Currently, there are no mandatory rules for the safe growing and packing of fruits and vegetables, except for those regulating water and pesticide residues under the surveillance of the Environmental Protection Agency. In 1998, however, the EPA published the Guide to Minimize Microbial Food Safety Hazards for Fresh Fruits and Vegetables, comprising a set of Good Agricultural Practices. Although the practices are optional, many growers incorporate them into their operations. Extension offices in a number of states provide bulletins outlining safe growing and packing practices. Cornell University compiled a number of educational materials in English and other languages. The National GAPs Education Materials can be found at Cornell’s website. Kansas State University published Food*A*Syst, a handbook to help address food safety and environmental concerns. The University of California’s Good Agricultural Practices: A Self Audit for Growers and Handlers is also available online.

Agricultural insurance

According to the Washington State Department of Agriculture, insurance is one of the most overlooked pieces of running a farm business. In today’s litigious culture, it is wise to have adequate coverage for all your farm activities. Insurance coverage is available for nearly any activity on your farm, but the cost of coverage may not be economically viable. Shop around for the insurance that best suits your needs and balance the coverage into your farm business plan.

If your farming operation is very small, you may be able to simply add coverage to your homeowner’s policy. Larger operations may require a farm policy that includes property coverage as well as liability coverage for physical injury and ingested food products. A farm policy can also cover a roadside stand whether or not it is on your property and may be extended by endorsement to cover a farmers’ market stand. Farms that process foods or sell primarily flowers or other non-edibles may require a commercial general liability policy (WSDA, 2006).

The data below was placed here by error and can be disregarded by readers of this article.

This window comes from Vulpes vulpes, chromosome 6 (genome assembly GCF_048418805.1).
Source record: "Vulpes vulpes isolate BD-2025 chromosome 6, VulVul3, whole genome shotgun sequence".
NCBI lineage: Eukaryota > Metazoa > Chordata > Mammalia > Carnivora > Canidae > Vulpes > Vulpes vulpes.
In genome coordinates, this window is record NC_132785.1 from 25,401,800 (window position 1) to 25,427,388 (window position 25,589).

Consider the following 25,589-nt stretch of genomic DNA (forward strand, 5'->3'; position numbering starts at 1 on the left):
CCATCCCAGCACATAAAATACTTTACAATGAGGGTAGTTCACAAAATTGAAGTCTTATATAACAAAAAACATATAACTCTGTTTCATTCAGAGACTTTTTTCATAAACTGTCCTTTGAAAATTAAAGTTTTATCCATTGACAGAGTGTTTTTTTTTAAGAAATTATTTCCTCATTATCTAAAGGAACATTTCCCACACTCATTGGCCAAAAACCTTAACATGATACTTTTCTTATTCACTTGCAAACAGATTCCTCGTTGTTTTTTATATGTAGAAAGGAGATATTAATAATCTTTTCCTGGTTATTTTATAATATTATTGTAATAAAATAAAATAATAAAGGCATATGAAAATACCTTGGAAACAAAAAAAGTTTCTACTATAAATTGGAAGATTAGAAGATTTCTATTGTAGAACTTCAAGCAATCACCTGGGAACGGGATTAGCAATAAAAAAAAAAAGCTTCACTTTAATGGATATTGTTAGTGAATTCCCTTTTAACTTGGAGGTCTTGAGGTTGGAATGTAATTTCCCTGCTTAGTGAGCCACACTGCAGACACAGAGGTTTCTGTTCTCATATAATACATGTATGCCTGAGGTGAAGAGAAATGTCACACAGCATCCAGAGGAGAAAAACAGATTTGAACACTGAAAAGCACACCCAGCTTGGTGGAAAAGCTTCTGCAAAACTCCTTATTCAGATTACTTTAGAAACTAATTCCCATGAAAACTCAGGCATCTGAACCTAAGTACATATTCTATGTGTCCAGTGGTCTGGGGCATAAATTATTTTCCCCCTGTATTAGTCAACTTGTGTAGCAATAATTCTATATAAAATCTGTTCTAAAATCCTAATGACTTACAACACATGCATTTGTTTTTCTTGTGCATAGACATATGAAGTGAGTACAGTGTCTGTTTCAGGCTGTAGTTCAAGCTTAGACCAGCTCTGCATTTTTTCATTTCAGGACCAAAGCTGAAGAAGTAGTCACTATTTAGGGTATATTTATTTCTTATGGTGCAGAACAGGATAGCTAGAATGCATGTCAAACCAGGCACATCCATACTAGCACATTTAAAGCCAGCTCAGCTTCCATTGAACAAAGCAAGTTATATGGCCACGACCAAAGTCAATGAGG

Visit the Washington State Department of Agriculture website for more information.

The Pennsylvania State University bulletin Agricultural Business Insurance discusses the different types of insurance you should consider as part of your risk management strategy. Agricultural business insurances include general liability, product liability, business property, workers compensation, vehicle and crop insurance and more.

A very readable discussion on insurance is in Lynn Byczynski’s Market Farming Success. She advises that your best bet in finding what you need is to sit down with an independent agent and explain your business thoroughly. Another excellent resource on this issue is Neil Hamilton’s The Legal Guide for Direct Farm Marketing.

Organic market gardening

Some market gardeners grow their crops organically. The motivations vary. Some market gardeners think it is the socially and environmentally responsible thing to do. Some are motivated by economic benefits. Organically grown produce typically commands higher prices in the marketplace. Growers who sell through CSAs or use other forms of relationship marketing sometimes find that their customers expect and demand organic produce. There is a long history that equates organic farming with fresh, whole foods.

The production and marketing of organic foods is subject to federal regulation. Organic production is defined in legal terms and use of the term organic is controlled. You must be certified by the USDA to market your products as organic unless your annual sales of organic products are less than $5,000. ATTRA has numerous publications that address organic matters. See ATTRA’s Guide to Organic Publications for more information.

Grower profiles

To give you additional ideas and inspiration, several market gardeners from different parts of the United States agreed to share information about their operations. Alex and Betsy Hitt are featured in the Sustainable Agriculture Network publication Building Soils for Better Crops, 2nd Ed. and The New American Farmer. Richard DeWilde and Linda Halley are also featured in The New American Farmer.

It is interesting to note that although each operation is unique, all have a number of things in common. These include:

  • Diversity of crops
  • Diversity of marketing strategies
  • Cover crops grown for soil building
  • Detailed recordkeeping systems
  • Willingness to share knowledge and ideas with others

Peregrine Farm, Alex and Betsy Hitt, Graham, N.C.

Alex and Betsy Hitt began market gardening on their 26-acre farm near Chapel Hill, N.C., almost 20 years ago. They grow organic vegetables and specialty cut flowers on 5 acres and have a quarter of an acre in highbush blueberries. The Hitts sell primarily to local farmers’ markets, but have also sold to restaurants and stores.